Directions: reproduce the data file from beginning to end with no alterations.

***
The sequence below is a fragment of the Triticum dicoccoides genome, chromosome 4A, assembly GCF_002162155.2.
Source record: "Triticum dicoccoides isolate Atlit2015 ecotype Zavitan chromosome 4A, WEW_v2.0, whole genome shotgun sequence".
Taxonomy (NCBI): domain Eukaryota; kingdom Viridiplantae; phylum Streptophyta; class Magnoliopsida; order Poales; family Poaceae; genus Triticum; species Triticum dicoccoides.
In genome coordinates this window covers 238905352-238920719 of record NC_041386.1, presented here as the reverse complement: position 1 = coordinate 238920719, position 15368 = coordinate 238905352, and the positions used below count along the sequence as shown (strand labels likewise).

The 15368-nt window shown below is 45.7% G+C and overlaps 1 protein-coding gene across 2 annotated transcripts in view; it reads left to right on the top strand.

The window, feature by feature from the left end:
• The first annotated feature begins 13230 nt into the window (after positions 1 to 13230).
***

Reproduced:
The sequence below is a fragment of the Triticum dicoccoides genome, chromosome 4A, assembly GCF_002162155.2.
Source record: "Triticum dicoccoides isolate Atlit2015 ecotype Zavitan chromosome 4A, WEW_v2.0, whole genome shotgun sequence".
Taxonomy (NCBI): domain Eukaryota; kingdom Viridiplantae; phylum Streptophyta; class Magnoliopsida; order Poales; family Poaceae; genus Triticum; species Triticum dicoccoides.
In genome coordinates this window covers 238905352-238920719 of record NC_041386.1, presented here as the reverse complement: position 1 = coordinate 238920719, position 15368 = coordinate 238905352, and the positions used below count along the sequence as shown (strand labels likewise).

The 15368-nt window shown below is 45.7% G+C and overlaps 1 protein-coding gene across 2 annotated transcripts in view; it reads left to right on the top strand.

The window, feature by feature from the left end:
• The first annotated feature begins 13230 nt into the window (after positions 1 to 13230).